Maintaining a healthy weight as you get older, for many, can seem like a never-ending battle. Although there are a few added challenges to counteracting midlife weight gain, the basic formula to healthy living actually remains the same. That is, eat healthy and move more.
But hang on…hang on!!!!
If maintaining weight is such a simple formula, why is it that research shows adults, on average, gain around half a kilogram per year across their ‘mid-life’ years?
Let’s look at what science says about the two major midlife weight gain factors: Ageing and Hormones
Hormones in both men and women start to change from the age of around thirty. These changing hormones are often the leading culprit in our weight gain, as they not only affect the distribution of our body fat (from our upper and lower body to our middle) but they also affect our body’s ability to retain and build muscle (muscle being an important factor in maintaining our metabolism).
Ageing has also been proven to be to blamed for midlife weight gain due to its effect on our lifestyle choices. Specifically, lifestyle choices involving our physical activity and food choices. As we reach our wiser years, many of us slow down when it comes to physical activity. Higher energy-burning or muscle-building sports and exercise drop away (generally due to ongoing injuries) and our jobs become far less ‘incidentally active’ (as we move up the career ladder into managerial, sedentary positions).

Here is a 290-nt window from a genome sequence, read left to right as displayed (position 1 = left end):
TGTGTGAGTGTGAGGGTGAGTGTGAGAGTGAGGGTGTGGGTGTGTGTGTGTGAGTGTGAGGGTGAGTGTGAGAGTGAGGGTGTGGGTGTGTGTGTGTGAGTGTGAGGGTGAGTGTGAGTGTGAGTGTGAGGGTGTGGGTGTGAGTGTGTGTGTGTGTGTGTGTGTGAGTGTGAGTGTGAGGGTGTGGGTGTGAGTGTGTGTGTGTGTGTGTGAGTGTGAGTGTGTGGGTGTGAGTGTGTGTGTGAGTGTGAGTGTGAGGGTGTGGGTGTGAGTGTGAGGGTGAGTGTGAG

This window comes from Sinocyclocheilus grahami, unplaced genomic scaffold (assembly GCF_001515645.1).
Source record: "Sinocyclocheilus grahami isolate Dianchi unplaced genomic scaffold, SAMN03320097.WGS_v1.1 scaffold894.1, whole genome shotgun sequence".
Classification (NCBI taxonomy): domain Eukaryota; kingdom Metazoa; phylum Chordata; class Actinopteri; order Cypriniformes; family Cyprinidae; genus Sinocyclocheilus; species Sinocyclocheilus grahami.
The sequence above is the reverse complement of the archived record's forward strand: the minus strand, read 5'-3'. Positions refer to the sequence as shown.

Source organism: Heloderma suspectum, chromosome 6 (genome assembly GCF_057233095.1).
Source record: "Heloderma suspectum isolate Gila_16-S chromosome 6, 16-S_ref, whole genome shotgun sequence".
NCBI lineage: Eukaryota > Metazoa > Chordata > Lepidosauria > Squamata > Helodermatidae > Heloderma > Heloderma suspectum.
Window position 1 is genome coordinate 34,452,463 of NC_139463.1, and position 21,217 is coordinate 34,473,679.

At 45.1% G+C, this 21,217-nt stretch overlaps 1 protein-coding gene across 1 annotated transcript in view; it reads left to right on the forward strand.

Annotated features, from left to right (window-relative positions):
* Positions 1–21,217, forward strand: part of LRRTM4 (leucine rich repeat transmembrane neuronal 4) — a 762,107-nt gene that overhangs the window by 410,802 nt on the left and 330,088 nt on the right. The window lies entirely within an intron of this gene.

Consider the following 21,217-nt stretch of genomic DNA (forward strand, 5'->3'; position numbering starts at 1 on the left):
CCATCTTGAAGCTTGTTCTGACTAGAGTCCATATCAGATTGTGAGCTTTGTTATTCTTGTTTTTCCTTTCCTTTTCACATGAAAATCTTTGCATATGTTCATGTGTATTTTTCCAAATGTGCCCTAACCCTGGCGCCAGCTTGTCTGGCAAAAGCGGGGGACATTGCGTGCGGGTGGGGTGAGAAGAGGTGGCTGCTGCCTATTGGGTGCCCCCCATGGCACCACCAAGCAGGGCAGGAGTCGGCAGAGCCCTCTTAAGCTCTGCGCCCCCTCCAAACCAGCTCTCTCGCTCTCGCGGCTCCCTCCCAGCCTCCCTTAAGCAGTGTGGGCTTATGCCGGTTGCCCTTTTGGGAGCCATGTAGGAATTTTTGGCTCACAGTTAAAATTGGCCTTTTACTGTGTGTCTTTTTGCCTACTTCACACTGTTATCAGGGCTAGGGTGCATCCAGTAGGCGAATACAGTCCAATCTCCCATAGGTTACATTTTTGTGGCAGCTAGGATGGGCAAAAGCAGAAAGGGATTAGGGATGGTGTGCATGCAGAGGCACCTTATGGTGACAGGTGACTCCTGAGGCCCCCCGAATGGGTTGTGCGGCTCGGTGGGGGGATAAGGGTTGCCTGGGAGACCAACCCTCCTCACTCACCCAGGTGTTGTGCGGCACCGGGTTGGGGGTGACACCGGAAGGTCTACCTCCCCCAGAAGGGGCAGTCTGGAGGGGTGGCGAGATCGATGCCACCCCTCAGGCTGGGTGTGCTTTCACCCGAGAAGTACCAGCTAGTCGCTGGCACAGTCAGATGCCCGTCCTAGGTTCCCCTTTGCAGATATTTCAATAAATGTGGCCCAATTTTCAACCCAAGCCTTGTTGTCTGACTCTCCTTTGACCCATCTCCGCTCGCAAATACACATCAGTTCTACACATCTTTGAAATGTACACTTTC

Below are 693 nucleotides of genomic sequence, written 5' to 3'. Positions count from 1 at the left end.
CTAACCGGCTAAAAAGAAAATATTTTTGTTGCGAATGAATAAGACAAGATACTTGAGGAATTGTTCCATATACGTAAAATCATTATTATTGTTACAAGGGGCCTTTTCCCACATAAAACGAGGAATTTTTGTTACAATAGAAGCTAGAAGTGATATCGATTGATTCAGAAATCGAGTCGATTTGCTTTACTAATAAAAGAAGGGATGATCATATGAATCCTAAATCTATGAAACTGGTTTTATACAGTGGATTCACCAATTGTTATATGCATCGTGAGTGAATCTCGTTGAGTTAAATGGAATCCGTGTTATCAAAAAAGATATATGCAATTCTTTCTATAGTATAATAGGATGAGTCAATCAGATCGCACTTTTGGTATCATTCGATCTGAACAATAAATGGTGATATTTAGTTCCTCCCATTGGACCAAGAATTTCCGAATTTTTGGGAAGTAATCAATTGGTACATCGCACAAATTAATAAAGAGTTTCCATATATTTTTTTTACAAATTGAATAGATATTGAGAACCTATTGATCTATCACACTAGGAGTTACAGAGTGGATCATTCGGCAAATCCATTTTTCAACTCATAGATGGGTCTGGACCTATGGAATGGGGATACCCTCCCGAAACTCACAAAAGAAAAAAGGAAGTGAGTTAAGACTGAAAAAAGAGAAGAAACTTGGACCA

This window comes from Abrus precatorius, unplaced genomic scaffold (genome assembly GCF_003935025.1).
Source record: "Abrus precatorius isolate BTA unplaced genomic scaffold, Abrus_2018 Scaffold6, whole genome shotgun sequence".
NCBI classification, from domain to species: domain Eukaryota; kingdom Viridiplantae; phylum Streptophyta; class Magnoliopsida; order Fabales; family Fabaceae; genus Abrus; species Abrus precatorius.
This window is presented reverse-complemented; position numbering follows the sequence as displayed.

Food choices and habits can also change due to longer working hours, more stress at work or home and increased reliance on convenient, comfort foods and drink.
SO, whilst we can’t necessarily turn back the clock, we can optimise our healthy habits by:
Eating healthfully and mindfully
Choose whole foods with as little processing as possible. There’s simply no substitute for a balanced diet full of a variety of colourful fruits and vegetables, lean meats, fish, dairy, wholegrains, nuts and seeds. Each food group is vital in providing the essential nutrients our bodies need to repair and perform.
Moderate intensity movement for 30-60 minutes per day, 4-5 days per week is optimal. But, anything is better than nothing, so just start small and build gently. Find activities you enjoy and mix it up to prevent boredom and injury. Weight training has many benefits and adding it into your routine a couple of times a week will result in body composition changes, improvements to your metabolism and will assist with good bone density.